Martin F. said...

To rush the court, you better be a bad team, and for a long time, and have beat a long standing nemesis whi is ranked Top 3 in the country. Nothing else is acceptable. The students do it now just to have it shown on tv, and because their drunk ass brains tell them it's "cool". Watching the students rush the court yesterday after Wisconsin beat Ohio State was absurd. I'd arrest all of them for embarrassing the school, or for trespassing, or whatever I could think of.

Bengoodfella said...

Rich, I would love to have no exceptions to rushing the court. It kills me fans do it. I put exceptions in there because I understand it is a big deal to beat some teams. I still hate rushing the court. I wrote this before Wisconsin beat OSU yesterday. There is ZERO reason the Wisconsin fans should have rushed the court. None. They are highly ranked too. That's embarrassing.

Martin F, it becomes a thing to do basically. It is a way of getting your team some notice and to celebrate with the players. It's really played out and is embarrassing. It's just overdone now.

koleslaw said...

You know what I miss? Crowds of people tearing down goalposts. I think that should happen all the time. Wanton destruction is awesome. I want to see Southwest Eastern Dakota Louisiana State Tech beat a team like North Carolina and just go apeshit and rush the floor, turn up the scorers table, pull down the rims.

Or the Red Sox come back from a 3-0 deficit to win the ALCS and the fans rush the field in old Yankee Stadium and rip down the foul poles. That would be sweet.

Bengoodfella said...

Koleslaw, I am not sure if that counts as rushing the court or not. Wanton destruction seems like a good idea on paper because after it happens a few times schools will refuse to let the fans rush the court and I will get my way. So bring on the destruction and finally the cost of allowing students on the court will allow schools to stop allowing students on court.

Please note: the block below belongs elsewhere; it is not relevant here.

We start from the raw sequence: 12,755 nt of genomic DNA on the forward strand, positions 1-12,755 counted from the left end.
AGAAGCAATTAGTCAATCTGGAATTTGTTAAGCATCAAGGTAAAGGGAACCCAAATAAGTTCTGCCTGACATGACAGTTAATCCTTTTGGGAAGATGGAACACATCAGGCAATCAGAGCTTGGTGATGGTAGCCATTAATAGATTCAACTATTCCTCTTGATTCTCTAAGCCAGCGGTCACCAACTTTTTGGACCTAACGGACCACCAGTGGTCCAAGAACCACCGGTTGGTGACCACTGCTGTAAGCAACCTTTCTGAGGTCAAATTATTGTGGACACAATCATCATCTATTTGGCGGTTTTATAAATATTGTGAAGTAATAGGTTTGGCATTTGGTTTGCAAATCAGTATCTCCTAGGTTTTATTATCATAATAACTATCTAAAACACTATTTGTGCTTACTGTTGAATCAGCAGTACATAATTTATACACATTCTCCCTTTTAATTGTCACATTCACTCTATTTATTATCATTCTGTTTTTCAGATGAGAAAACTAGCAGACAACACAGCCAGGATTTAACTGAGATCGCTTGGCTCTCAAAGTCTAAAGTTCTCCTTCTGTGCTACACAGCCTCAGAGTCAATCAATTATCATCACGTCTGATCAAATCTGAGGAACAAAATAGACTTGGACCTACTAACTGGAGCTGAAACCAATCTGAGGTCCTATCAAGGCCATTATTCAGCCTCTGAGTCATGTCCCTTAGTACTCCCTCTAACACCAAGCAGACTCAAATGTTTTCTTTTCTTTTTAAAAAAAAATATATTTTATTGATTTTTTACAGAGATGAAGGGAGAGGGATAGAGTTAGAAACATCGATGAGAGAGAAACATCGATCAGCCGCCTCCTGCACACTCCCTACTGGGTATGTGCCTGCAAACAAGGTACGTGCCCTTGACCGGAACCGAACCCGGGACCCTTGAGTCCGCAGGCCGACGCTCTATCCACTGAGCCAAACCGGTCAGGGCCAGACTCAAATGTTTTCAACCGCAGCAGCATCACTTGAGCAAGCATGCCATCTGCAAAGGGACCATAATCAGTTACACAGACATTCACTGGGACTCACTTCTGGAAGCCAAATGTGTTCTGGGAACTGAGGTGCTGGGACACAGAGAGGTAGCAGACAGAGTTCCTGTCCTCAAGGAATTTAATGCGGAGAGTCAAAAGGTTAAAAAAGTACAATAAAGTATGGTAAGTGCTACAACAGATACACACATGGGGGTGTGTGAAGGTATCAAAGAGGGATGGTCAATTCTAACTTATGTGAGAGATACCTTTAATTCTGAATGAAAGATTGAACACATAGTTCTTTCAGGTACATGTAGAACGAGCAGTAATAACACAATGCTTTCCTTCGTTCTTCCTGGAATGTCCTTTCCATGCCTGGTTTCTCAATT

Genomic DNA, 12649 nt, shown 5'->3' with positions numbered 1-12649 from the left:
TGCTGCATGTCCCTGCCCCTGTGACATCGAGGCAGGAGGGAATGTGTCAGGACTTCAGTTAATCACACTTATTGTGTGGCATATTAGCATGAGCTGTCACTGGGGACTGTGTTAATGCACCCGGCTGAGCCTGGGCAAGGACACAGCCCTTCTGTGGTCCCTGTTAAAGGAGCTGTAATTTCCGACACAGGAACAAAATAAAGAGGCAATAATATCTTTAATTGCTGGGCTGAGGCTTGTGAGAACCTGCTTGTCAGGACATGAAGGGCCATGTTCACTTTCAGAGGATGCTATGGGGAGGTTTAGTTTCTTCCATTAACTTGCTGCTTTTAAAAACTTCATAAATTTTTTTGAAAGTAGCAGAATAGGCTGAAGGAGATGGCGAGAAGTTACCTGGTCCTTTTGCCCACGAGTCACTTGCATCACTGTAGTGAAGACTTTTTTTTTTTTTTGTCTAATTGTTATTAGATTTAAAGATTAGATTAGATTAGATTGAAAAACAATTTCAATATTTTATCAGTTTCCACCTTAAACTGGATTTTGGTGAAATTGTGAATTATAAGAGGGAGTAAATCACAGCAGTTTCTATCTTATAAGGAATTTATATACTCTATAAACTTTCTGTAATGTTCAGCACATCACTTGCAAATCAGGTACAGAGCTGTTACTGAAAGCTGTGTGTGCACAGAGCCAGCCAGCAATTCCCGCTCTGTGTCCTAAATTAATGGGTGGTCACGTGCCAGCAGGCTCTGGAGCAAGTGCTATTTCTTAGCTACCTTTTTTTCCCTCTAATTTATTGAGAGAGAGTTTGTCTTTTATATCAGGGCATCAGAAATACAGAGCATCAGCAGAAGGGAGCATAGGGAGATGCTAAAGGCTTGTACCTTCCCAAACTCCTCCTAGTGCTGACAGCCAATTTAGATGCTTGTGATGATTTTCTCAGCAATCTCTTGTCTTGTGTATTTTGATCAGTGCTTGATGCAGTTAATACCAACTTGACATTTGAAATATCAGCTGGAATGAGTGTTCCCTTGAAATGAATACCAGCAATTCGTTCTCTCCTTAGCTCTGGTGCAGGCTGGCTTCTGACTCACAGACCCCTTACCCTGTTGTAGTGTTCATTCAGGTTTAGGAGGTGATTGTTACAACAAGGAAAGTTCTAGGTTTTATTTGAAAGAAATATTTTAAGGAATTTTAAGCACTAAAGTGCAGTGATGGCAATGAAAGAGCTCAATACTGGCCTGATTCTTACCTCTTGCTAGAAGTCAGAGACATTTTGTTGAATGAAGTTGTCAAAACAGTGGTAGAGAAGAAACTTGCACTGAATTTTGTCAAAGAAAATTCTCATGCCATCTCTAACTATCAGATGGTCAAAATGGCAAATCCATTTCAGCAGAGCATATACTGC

Josh said...

So you are playing the role of the no fun police huh? This rush the court debate is something that comes up every single year and it is just stale at this point.

Why can't college kids have fun and celebrate with the team? They did not play the game but they pay money to go to the school and often camp out for seats in the winter.

You also never know when you are going to get a big win again. What made my final decision for me to go to Wake Forest was seeing the students rush the court after a Duke win. The next season, we beat UNC at Home (we were around #5, they were #1 or #2 I believe) and we did not rush the court since we were expected to beat them.

After that, we had no big home wins during my time as a student and I never got to rush the court. It's one of the experiences I wish I had as a student. I got to do it for a football game (with my roommate as a walk on which was fun) but every time I see a RTC, I realize how much I wanted one as my time as a student.

I believe it is not indicative of an upset or where your program is. It is a group of students celebrating with fellow students over a big win. Let them have their fun.

Bengoodfella said...

Josh, I guess I am playing the role of no-fun police. I don't look at it that way really, but that' fine. I think watching a basketball game is fun without storming on the court.

College kids can have as much fun as they want and celebrate with the team. Rushing the court has become stale and cliched in my mind. It is something fans just do now. Even UNC is rushing the court after beating Duke, which his absolutely embarrassing for a program of that stature.

I'm glad Wake didn't rush the court when they were expected to beat UNC, that is how I prefer to see it.

I absolutely believe it is a sign of an upset or where a program believes it is. Rushing the court is a demonstrative sign that your team didn't something rare and particularly enjoyable. That's why you didn't get to rush the court because Wake didn't upset any much-higher ranked teams to where it was worth the celebration of running on the court.

It is also a sign of where your fans believe your program to be. UNC fans recently rushed the court against Duke because their students are morons who can't seem to recall UNC has a historically respected and successful program, more so than Duke's program. Rushing the court is absolutely about where a program is and teams will almost never rush the court if their university didn't just upset a higher ranked team.